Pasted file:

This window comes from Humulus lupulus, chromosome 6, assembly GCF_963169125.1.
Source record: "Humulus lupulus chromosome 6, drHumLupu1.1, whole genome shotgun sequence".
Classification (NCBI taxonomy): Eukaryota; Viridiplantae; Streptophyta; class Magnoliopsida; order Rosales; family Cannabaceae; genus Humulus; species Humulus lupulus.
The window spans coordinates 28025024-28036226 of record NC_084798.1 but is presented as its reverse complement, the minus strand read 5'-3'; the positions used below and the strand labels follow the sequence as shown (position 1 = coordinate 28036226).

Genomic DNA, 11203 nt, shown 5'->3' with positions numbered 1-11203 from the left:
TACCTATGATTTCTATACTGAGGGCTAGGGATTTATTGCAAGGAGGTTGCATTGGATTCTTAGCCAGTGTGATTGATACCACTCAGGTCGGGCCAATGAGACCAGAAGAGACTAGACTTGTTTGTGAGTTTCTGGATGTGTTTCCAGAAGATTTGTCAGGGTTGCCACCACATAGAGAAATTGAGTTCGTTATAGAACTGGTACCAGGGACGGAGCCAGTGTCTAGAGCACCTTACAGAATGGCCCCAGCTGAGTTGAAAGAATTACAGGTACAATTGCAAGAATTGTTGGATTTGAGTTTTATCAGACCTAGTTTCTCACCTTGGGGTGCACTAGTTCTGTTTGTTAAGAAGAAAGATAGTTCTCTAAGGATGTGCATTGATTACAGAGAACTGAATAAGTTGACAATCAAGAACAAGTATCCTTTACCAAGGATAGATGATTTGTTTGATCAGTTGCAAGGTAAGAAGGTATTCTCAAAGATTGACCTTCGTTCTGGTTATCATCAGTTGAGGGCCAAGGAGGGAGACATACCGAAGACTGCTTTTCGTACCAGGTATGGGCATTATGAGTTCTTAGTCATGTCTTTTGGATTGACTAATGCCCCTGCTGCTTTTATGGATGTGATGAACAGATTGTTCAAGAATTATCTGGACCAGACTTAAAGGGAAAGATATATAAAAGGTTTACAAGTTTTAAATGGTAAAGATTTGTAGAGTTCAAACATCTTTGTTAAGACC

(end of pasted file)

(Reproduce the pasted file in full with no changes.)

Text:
This window comes from Humulus lupulus, chromosome 6, assembly GCF_963169125.1.
Source record: "Humulus lupulus chromosome 6, drHumLupu1.1, whole genome shotgun sequence".
Classification (NCBI taxonomy): Eukaryota; Viridiplantae; Streptophyta; class Magnoliopsida; order Rosales; family Cannabaceae; genus Humulus; species Humulus lupulus.
The window spans coordinates 28025024-28036226 of record NC_084798.1 but is presented as its reverse complement, the minus strand read 5'-3'; the positions used below and the strand labels follow the sequence as shown (position 1 = coordinate 28036226).

Genomic DNA, 11203 nt, shown 5'->3' with positions numbered 1-11203 from the left:
TACCTATGATTTCTATACTGAGGGCTAGGGATTTATTGCAAGGAGGTTGCATTGGATTCTTAGCCAGTGTGATTGATACCACTCAGGTCGGGCCAATGAGACCAGAAGAGACTAGACTTGTTTGTGAGTTTCTGGATGTGTTTCCAGAAGATTTGTCAGGGTTGCCACCACATAGAGAAATTGAGTTCGTTATAGAACTGGTACCAGGGACGGAGCCAGTGTCTAGAGCACCTTACAGAATGGCCCCAGCTGAGTTGAAAGAATTACAGGTACAATTGCAAGAATTGTTGGATTTGAGTTTTATCAGACCTAGTTTCTCACCTTGGGGTGCACTAGTTCTGTTTGTTAAGAAGAAAGATAGTTCTCTAAGGATGTGCATTGATTACAGAGAACTGAATAAGTTGACAATCAAGAACAAGTATCCTTTACCAAGGATAGATGATTTGTTTGATCAGTTGCAAGGTAAGAAGGTATTCTCAAAGATTGACCTTCGTTCTGGTTATCATCAGTTGAGGGCCAAGGAGGGAGACATACCGAAGACTGCTTTTCGTACCAGGTATGGGCATTATGAGTTCTTAGTCATGTCTTTTGGATTGACTAATGCCCCTGCTGCTTTTATGGATGTGATGAACAGATTGTTCAAGAATTATCTGGACCAGACTTAAAGGGAAAGATATATAAAAGGTTTACAAGTTTTAAATGGTAAAGATTTGTAGAGTTCAAACATCTTTGTTAAGACC